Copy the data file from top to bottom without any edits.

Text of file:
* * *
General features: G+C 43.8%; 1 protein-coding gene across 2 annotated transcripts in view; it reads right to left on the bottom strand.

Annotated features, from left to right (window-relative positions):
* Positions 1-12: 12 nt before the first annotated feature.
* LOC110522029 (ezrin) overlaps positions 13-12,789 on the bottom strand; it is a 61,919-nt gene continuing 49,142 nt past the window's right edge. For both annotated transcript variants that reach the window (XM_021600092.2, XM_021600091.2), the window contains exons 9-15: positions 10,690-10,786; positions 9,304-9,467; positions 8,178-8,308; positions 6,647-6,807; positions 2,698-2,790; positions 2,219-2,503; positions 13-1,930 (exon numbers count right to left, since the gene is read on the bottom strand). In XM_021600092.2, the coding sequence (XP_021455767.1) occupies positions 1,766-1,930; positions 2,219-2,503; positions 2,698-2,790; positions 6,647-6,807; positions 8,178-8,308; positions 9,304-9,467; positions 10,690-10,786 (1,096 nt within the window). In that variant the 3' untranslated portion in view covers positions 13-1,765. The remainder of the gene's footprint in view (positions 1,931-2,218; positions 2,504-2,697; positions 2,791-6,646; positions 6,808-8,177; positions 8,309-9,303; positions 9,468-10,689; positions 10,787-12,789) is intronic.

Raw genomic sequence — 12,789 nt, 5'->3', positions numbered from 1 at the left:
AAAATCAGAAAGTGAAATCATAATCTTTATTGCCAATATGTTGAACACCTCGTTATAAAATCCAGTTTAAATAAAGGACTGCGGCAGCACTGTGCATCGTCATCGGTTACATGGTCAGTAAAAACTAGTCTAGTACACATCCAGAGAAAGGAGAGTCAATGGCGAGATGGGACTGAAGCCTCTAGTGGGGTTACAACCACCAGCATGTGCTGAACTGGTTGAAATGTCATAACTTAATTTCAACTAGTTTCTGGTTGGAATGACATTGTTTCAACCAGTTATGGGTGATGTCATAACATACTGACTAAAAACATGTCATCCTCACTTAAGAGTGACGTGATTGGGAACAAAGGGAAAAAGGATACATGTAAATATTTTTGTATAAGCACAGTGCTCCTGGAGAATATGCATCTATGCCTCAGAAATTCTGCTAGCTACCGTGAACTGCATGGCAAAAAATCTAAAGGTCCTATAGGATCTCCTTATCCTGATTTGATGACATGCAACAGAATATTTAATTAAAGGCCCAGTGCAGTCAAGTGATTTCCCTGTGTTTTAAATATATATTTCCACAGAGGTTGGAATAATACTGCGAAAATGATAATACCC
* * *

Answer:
General features: G+C 43.8%; 1 protein-coding gene across 2 annotated transcripts in view; it reads right to left on the bottom strand.

Annotated features, from left to right (window-relative positions):
* Positions 1-12: 12 nt before the first annotated feature.
* LOC110522029 (ezrin) overlaps positions 13-12,789 on the bottom strand; it is a 61,919-nt gene continuing 49,142 nt past the window's right edge. For both annotated transcript variants that reach the window (XM_021600092.2, XM_021600091.2), the window contains exons 9-15: positions 10,690-10,786; positions 9,304-9,467; positions 8,178-8,308; positions 6,647-6,807; positions 2,698-2,790; positions 2,219-2,503; positions 13-1,930 (exon numbers count right to left, since the gene is read on the bottom strand). In XM_021600092.2, the coding sequence (XP_021455767.1) occupies positions 1,766-1,930; positions 2,219-2,503; positions 2,698-2,790; positions 6,647-6,807; positions 8,178-8,308; positions 9,304-9,467; positions 10,690-10,786 (1,096 nt within the window). In that variant the 3' untranslated portion in view covers positions 13-1,765. The remainder of the gene's footprint in view (positions 1,931-2,218; positions 2,504-2,697; positions 2,791-6,646; positions 6,808-8,177; positions 8,309-9,303; positions 9,468-10,689; positions 10,787-12,789) is intronic.

Raw genomic sequence — 12,789 nt, 5'->3', positions numbered from 1 at the left:
AAAATCAGAAAGTGAAATCATAATCTTTATTGCCAATATGTTGAACACCTCGTTATAAAATCCAGTTTAAATAAAGGACTGCGGCAGCACTGTGCATCGTCATCGGTTACATGGTCAGTAAAAACTAGTCTAGTACACATCCAGAGAAAGGAGAGTCAATGGCGAGATGGGACTGAAGCCTCTAGTGGGGTTACAACCACCAGCATGTGCTGAACTGGTTGAAATGTCATAACTTAATTTCAACTAGTTTCTGGTTGGAATGACATTGTTTCAACCAGTTATGGGTGATGTCATAACATACTGACTAAAAACATGTCATCCTCACTTAAGAGTGACGTGATTGGGAACAAAGGGAAAAAGGATACATGTAAATATTTTTGTATAAGCACAGTGCTCCTGGAGAATATGCATCTATGCCTCAGAAATTCTGCTAGCTACCGTGAACTGCATGGCAAAAAATCTAAAGGTCCTATAGGATCTCCTTATCCTGATTTGATGACATGCAACAGAATATTTAATTAAAGGCCCAGTGCAGTCAAGTGATTTCCCTGTGTTTTAAATATATATTTCCACAGAGGTTGGAATAATACTGCGAAAATGATAATACCC